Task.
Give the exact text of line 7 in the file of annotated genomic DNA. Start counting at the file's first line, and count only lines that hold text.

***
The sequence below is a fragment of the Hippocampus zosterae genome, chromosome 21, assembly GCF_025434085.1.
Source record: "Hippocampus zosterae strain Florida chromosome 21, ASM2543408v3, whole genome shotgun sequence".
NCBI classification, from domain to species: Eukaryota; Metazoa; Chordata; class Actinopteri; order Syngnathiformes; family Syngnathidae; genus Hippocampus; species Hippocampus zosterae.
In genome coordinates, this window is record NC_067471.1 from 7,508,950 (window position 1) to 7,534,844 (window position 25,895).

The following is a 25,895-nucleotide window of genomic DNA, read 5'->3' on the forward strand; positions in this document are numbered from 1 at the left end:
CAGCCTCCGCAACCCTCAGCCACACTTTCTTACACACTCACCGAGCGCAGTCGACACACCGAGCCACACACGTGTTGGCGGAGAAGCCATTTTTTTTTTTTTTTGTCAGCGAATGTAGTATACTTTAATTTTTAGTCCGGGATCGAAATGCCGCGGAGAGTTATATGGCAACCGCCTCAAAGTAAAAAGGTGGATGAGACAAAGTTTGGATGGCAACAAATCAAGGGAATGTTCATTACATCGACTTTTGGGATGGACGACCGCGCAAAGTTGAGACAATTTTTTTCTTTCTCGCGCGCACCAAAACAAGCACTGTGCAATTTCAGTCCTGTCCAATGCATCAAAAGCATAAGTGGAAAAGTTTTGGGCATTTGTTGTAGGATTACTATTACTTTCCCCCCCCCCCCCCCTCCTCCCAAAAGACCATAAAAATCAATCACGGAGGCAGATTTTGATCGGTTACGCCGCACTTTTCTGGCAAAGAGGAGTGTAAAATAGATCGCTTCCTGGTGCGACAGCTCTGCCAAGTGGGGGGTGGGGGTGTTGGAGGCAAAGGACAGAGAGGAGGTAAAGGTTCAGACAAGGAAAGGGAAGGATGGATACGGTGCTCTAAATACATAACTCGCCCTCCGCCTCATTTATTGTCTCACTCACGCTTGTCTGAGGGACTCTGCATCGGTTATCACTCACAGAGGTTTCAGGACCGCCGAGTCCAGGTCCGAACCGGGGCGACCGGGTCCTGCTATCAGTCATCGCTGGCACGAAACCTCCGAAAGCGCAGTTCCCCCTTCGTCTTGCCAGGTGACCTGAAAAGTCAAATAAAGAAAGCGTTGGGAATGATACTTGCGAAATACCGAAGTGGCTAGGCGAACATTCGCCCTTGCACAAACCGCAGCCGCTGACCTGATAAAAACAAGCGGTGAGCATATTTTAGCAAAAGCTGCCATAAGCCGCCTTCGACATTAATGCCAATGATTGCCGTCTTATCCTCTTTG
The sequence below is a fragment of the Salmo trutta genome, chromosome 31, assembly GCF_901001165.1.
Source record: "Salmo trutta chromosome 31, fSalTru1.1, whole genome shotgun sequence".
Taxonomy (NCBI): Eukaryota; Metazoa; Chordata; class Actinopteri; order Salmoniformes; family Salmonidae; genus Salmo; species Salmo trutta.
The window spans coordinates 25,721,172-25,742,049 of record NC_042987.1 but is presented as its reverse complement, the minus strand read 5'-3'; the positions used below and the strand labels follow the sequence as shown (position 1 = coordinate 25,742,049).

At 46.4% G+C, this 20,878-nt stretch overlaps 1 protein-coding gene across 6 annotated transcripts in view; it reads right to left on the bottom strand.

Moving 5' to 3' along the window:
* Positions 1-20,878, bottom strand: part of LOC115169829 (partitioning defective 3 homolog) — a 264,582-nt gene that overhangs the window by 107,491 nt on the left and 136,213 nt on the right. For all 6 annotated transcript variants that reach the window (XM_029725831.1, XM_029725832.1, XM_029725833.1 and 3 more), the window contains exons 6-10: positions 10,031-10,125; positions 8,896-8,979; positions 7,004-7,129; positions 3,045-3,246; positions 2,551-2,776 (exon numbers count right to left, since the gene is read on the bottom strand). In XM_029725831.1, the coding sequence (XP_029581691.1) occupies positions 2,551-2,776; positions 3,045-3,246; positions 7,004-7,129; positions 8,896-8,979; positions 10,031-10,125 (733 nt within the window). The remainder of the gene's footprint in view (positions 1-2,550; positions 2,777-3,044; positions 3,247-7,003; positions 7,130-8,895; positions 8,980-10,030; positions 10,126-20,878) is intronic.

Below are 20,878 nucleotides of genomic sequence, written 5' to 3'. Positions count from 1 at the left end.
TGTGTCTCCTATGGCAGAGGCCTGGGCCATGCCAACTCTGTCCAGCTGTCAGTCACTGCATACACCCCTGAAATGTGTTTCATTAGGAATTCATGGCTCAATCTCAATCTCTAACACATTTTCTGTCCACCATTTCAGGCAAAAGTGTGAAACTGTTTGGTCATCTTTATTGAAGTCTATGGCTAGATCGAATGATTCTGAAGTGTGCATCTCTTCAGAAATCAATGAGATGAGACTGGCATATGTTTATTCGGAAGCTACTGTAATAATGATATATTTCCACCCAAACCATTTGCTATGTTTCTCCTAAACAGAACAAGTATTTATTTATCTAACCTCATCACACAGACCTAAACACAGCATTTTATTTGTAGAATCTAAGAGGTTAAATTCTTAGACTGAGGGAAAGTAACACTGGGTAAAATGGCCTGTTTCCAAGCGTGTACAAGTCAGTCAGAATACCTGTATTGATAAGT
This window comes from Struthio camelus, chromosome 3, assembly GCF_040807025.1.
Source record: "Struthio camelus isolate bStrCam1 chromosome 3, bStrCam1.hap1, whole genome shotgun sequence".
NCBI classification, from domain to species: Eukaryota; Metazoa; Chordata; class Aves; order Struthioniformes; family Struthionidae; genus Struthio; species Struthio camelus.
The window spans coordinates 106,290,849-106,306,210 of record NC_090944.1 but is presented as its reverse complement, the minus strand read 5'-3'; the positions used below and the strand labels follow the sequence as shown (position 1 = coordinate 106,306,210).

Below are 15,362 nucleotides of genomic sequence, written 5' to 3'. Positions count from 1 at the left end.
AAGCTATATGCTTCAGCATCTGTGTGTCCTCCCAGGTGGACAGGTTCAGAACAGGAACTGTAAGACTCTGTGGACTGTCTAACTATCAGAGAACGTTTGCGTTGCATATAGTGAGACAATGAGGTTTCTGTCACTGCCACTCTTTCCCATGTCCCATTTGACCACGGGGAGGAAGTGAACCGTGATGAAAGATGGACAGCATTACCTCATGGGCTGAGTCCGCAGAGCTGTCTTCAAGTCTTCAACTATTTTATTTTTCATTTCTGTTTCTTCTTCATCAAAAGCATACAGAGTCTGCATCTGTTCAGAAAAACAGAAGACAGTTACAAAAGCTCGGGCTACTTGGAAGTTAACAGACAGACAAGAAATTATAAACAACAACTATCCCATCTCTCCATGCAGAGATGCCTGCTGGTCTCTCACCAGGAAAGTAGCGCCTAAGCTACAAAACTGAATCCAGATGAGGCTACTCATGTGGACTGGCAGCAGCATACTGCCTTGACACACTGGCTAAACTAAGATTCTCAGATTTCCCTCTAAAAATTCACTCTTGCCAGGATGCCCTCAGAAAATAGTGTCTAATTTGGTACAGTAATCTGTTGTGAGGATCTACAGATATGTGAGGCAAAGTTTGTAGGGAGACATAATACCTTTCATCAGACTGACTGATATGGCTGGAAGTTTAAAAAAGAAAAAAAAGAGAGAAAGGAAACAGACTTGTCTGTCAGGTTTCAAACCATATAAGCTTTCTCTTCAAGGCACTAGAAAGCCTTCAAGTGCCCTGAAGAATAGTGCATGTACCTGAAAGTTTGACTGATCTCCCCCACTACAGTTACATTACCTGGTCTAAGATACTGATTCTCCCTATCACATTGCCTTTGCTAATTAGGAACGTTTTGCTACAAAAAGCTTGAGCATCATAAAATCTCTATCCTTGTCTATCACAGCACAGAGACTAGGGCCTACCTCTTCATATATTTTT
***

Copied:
The sequence below is a fragment of the Salmo trutta genome, chromosome 31, assembly GCF_901001165.1.